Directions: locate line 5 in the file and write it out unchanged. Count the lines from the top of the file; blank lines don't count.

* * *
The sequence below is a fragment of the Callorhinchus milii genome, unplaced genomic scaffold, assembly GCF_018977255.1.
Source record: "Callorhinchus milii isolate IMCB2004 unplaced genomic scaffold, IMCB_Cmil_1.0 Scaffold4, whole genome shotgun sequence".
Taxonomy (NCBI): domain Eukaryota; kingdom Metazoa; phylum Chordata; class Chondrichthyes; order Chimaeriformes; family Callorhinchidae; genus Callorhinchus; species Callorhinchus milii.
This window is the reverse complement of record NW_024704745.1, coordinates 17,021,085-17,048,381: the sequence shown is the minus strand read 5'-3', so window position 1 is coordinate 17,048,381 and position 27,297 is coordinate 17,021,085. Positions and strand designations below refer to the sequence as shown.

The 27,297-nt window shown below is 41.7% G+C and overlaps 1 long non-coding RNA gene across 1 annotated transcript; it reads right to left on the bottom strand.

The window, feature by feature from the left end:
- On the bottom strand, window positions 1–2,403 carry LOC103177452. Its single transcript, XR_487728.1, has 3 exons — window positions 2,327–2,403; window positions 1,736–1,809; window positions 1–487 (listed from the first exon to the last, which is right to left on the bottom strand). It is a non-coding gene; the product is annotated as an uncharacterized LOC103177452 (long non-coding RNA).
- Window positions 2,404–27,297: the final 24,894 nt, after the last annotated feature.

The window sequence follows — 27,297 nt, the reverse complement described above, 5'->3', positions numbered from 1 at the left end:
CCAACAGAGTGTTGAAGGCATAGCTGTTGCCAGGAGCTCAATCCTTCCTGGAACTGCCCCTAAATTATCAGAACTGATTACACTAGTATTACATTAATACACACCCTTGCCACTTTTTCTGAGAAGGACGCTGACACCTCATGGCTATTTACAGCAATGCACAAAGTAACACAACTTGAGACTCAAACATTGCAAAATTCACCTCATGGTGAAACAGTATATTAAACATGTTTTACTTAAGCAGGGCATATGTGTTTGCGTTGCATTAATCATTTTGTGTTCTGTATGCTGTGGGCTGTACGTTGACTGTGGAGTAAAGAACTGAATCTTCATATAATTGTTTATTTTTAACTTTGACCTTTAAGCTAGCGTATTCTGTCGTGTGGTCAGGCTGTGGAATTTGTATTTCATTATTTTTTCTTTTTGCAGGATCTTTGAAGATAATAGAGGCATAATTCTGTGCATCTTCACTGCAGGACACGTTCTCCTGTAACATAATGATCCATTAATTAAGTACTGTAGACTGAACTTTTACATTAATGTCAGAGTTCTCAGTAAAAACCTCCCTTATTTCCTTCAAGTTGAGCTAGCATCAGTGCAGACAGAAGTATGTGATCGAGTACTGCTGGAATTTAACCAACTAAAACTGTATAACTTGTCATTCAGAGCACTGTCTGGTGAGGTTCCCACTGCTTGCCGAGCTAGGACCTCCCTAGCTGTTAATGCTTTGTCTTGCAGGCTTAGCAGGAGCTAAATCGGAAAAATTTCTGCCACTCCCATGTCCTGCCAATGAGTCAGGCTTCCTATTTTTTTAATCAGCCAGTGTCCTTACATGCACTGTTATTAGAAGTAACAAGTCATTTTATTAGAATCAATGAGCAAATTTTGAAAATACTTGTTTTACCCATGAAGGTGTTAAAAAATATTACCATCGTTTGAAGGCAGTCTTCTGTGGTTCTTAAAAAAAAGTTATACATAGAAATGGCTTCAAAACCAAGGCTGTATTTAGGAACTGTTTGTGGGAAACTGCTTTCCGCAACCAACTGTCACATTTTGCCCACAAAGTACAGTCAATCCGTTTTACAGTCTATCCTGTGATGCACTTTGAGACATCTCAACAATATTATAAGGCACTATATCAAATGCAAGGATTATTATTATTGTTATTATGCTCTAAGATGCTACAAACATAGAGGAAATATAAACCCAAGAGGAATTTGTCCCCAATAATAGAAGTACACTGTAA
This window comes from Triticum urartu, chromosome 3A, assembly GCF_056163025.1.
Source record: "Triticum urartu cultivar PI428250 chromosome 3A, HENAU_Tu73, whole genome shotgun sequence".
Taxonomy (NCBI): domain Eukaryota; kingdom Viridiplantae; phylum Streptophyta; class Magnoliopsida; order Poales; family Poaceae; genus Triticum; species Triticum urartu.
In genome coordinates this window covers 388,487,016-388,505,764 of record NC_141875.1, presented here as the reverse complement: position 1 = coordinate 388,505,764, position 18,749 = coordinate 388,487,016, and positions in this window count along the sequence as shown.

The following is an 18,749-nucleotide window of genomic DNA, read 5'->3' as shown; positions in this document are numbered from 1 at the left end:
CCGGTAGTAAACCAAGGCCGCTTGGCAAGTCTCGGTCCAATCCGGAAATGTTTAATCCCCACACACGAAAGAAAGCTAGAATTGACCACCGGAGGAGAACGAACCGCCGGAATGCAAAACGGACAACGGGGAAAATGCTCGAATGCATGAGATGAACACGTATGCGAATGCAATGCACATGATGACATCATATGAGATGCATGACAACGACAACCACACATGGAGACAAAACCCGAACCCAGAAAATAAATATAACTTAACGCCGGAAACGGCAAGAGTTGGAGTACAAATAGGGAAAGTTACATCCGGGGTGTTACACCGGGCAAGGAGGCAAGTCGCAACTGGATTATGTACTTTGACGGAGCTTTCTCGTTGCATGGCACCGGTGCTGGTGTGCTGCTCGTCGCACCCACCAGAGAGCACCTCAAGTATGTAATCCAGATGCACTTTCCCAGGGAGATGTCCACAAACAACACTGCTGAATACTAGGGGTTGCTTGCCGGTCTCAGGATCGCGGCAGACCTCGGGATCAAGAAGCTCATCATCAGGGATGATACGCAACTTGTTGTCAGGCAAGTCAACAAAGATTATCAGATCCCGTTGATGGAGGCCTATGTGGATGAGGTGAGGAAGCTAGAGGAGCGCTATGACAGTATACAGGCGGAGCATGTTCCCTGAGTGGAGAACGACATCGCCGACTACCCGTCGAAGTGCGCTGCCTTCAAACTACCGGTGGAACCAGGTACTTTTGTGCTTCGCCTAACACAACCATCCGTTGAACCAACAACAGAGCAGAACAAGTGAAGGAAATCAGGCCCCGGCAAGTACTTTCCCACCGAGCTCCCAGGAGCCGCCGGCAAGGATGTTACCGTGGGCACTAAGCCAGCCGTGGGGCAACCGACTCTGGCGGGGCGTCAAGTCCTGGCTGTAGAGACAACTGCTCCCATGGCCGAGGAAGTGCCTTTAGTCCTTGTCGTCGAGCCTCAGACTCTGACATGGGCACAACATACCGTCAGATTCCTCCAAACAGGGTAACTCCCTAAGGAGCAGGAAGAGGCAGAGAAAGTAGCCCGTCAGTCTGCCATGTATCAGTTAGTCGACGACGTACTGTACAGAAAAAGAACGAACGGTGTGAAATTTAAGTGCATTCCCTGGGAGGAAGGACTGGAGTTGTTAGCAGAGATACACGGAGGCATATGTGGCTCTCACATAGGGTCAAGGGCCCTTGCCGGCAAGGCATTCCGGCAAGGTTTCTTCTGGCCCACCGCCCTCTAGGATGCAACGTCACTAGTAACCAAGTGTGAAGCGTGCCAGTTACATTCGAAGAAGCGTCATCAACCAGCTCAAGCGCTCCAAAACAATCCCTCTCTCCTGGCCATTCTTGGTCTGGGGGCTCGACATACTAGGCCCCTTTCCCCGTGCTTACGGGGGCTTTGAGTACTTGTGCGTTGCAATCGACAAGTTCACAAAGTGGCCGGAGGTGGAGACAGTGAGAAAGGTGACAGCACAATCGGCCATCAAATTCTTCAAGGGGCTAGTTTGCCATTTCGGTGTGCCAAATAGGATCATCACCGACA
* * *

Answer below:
The 27,297-nt window shown below is 41.7% G+C and overlaps 1 long non-coding RNA gene across 1 annotated transcript; it reads right to left on the bottom strand.